Table 2 briefly illustrates the state of hydro power education and training in the selected country. It was difficult to get detailed and structured information. In these 30 countries, four countries have a complete programme focused towards hydro power, and 24 of them have courses in hydro power that are part of other programmes. Only three countries do not have any education and training in hydro power, whereas 10 countries have research and development activities related to the subject. Finally, government and industry have taken an incentive for training in hydro power in 14 countries.

The countries and universities that are providing complete programmes are:

• China: More than nine universities offer programmes in hydro power and have separate departments for hydro. Some of the major universities are Tsinghua University, Dalian University, Tianjin University, University of Hohai, Wuhan University, and Xi’an University.

• India: The University of Roorkee offers an M.Sc. Course ‘Alternative Hydro Energy System’. Two centres at the university – the Water Resource Development Training Center (WRDTC) and the Alternative Hydro Energy Center (AHEC) – are active offering education and training to the region.

• Sweden: The Hydropower University was formed with collaboration between Luleå University of Technology and Uppsala University, and provides an M.Sc. in Hydropower Engineering. It aims to provide students with state-of-the-art knowledge and experience on parts of the hydro power system such as turbine technology, generator design, rotor dynamics, tribology, dam safety, maintenance and operation, and environmental aspects.

• Norway: The Norwegian University of Science and Technology (NTNU) offers an M.Sc. in Hydropower Development. The programme’s main focus is on teaching the development and construction of hydro power plants. It also provides a full range of courses and research leading to an M.Sc. or Ph.D. in hydro power planning and design for Norwegian students.

Need for sustainability

As discussed in the previous sections, it is imperative that the education and skill enhancement for the hydro power generation needs to be planned and controlled to keep pace with the fast moving future requirements. To meet these requirements, a proactive approach needs to be adopted by world bodies like the World Bank, UN, governments, industry and educational institutions. Hydro power potential exists in about 150 countries and about two-thirds of the technologically and economically feasible potential remains to be developed, mostly in developing countries where the needs are most urgent (Altinbilek, 2004). It is going to be difficult to cope with the large scale trained manpower requirement in a limited time period. The option of providing in-house training by the hydro power industry is an alternate possibility. But why not create engineers and specialists at the university level that are willing to work in the industry and develop collaboration amongst universities and industries?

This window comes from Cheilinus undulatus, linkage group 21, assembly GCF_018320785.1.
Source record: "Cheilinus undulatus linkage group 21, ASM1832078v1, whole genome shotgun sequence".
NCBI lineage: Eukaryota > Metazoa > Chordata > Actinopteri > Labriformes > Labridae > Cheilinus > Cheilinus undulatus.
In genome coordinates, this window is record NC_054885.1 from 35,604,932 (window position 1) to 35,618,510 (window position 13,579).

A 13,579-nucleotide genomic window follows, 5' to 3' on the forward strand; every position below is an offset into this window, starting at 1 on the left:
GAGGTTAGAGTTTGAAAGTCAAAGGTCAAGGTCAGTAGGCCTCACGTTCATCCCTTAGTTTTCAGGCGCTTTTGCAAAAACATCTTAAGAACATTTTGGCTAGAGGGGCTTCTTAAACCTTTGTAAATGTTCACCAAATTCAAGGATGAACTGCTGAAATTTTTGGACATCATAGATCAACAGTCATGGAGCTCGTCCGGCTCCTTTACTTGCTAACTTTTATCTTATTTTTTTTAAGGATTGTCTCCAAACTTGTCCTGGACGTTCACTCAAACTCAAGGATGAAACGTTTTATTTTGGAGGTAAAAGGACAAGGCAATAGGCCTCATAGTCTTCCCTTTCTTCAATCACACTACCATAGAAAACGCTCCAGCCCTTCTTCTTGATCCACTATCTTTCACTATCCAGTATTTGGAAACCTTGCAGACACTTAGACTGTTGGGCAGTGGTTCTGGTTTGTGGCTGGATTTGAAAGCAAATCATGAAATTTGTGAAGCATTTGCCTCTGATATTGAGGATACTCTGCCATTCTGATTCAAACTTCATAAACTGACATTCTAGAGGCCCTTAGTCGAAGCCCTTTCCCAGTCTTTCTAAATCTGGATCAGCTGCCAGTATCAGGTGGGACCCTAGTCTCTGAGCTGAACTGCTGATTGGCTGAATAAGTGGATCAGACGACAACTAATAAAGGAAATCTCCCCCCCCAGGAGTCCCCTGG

Hydro power as a supplement to another engineering degree is not a solution for satisfying the requirements of specialists in hydro power. It is a vast field and for someone to work in this area there is a need for them to have knowledge in more than one engineering field, they need to be familiar with a variety of different fields such as mechanical engineering, civil engineering, maintenance and operation, and environmental engineering.

Hydropower University at Luleå, Sweden

Education and training is an important element when developing, operating and maintaining hydro power plants. However, it is well understood that there is a lack of such educational programmes at university level around the world. The effort put in by the Hydro Power University (HPU) in Sweden is therefore worth mentioning. HPU was created in 1997, with the purpose of providing an International Masters in Hydropower. Unlike other courses offered around the world, HPU accepts students from multidisciplinary fields like civil, mechanical, and power engineering. The goal of the Masters programme is to allow the students to obtain an integrated and comprehensive picture of hydro power engineering (Cervantes, 2005). Students are given an opportunity to conduct practical experiments at several Laboratories and at operating power generating research facilities, as well as visits to power plants to gain first hand experience in hydro power generation.

HPU is also involved in research work in the field of hydro power in close collaboration with the industry. The work involves several disciplines like; turbine technology; rotor dynamics; tribology; dam safety; and maintenance and operation engineering. A centre of excellence for hydro power is also functioning at HPU, as part of the university and industry collaboration for this purpose. More support from all concerned is however still required to enhance the training and research capabilities.


Table 1
Table 2